Power and Roots
Power and Roots
The Root is the organ of a plant that typically lies below the surface of the soil. This is not always the
case, however, since a root can also be aerial (growing above the ground) or aerating (growing up
above the ground or especially above water). Furthermore, a stem normally occurring below ground is
not exceptional either (see rhizome). So, it is better to define root as a part of a plant body that bears no
leaves, and therefore also lacks nodes. There are also important internal structural differences between
stems and roots.
The first root that comes from a plant is called the radicle. The four major functions of roots are 1)
absorption of water and inorganic nutrients, 2) anchoring of the plant body to the ground, and
supporting it, 3) storage of food and nutrients, 4) vegetative reproduction. In response to the
concentration of nutrients, roots also synthesise cytokinin, which acts as a signal as to how fast the
shoots can grow. Roots often function in storage of food and nutrients. The roots of most vascular plant
species enter into symbiosis with certain fungi to form mycorrhizas, and a large range of other
organisms including bacteria also closely associate with roots. When dissected, the arrangement of the
cells in a root is root hair, epidermis, epiblem, cortex, endodermis, pericycle and lastly the vascular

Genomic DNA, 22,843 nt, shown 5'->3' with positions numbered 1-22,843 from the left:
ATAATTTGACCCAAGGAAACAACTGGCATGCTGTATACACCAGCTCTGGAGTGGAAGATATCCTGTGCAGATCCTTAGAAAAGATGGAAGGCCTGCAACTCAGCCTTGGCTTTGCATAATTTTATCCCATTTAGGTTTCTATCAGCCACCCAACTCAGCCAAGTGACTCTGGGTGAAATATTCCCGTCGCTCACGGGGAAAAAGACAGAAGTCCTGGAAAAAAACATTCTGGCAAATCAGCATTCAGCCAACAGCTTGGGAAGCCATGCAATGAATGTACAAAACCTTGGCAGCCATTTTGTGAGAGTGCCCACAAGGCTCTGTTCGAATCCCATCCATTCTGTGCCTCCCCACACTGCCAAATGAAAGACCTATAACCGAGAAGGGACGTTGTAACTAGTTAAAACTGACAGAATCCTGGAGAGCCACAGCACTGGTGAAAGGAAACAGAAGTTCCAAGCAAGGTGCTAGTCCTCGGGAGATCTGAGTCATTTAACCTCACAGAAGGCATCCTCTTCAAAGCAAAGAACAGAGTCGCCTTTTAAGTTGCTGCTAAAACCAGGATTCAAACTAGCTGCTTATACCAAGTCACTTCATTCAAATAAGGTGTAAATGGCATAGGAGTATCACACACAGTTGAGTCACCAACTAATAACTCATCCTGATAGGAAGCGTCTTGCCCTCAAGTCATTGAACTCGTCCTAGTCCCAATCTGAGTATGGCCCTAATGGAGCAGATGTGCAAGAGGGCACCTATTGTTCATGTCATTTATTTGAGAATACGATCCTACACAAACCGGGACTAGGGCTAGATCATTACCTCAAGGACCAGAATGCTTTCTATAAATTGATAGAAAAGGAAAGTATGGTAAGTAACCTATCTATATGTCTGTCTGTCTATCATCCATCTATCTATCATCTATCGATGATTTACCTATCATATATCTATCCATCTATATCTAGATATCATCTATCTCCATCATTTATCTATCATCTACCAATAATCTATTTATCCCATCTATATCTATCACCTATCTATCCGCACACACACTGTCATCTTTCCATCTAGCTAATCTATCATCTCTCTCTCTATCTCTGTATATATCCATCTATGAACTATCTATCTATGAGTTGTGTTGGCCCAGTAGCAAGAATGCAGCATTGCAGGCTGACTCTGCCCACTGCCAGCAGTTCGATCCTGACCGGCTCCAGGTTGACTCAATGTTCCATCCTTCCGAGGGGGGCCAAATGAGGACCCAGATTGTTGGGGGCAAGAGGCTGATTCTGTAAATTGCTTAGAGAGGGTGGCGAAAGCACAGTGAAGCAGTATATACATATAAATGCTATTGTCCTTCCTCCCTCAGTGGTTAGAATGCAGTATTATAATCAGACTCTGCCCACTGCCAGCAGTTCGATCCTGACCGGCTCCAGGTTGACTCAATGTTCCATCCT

tissue in the centre of a root to transport the water absorbed by the root to other places of the plant.
Know More About :- Addition and Subtraction of Polynomials
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In mathematics, that which is represented by an exponent or index, denoted by a superior numeral. A
number or symbol raised to the power of 2 – that is, multiplied by itself – is said to be squared (for
example, 32, x2), and when raised to the power of 3, it is said to be cubed (for example, 23, y3). Any
number to the power zero always equals 1. Powers can be negative. Negative powers produce fractions,
with the numerator as one, as a number is divided by itself, rather than being multiplied by itself, so for
example 2-1 = 1/2 and 3-3 = 1/27.
Exponents are sometimes referred to as powers and means the number of times the 'base' is being
multiplied. In the study of algebra, exponents are used frequently. In the example to the right, one
would say: Four to the power of 2 or four raised to the second power or four to the second. This would
mean 4 x 4 or (4) (4) or 4 · 4 . Simplified the example would be 16. If the power/exponent of a number
is 1, the number will always equal itself. In other words, in our example if the exponent 2 was a 1,
simplified the example would then be 4.
Exponent Rules :- When working with exponents there are certain rules you'll need to remember.
When you are multiplying terms with the same base you can add the exponents.
This means: 4 x 4 x 4 x 4 x 4 x 4 x 4 or 4 · 4 · 4 · 4 · 4 · 4 · 4
When you are dividing terms with the same base you can subtract the exponents.
This means: 4 x 4 x 4 or 4 · 4 · 4
When parenthesis are involved - you multiply. (83)2 =86
yayb = y (a+b)
yaxa = (yx)a
Squared and Cubed and 0's ;- When you multiply a number by itself it is referred to as being
'squared'. 42 is the same as saying "4 squared" which is equal to 16. If you multiply 4 x 4 x 4 which is
43 it is called 4 cubed. Squaring is raising to the second power, cubing is raising to the third power.
Raising something to a 1 means nothing at all, the base term remains the same. Now for the part that
doesn't seem logical. When you raise a base to the power of 0, it equals 1. Any number raised to the
power 0 equals 1 and 0 raised to any exponent or power is 0!
Read More About :- Addition and Multiplication Property of Equality
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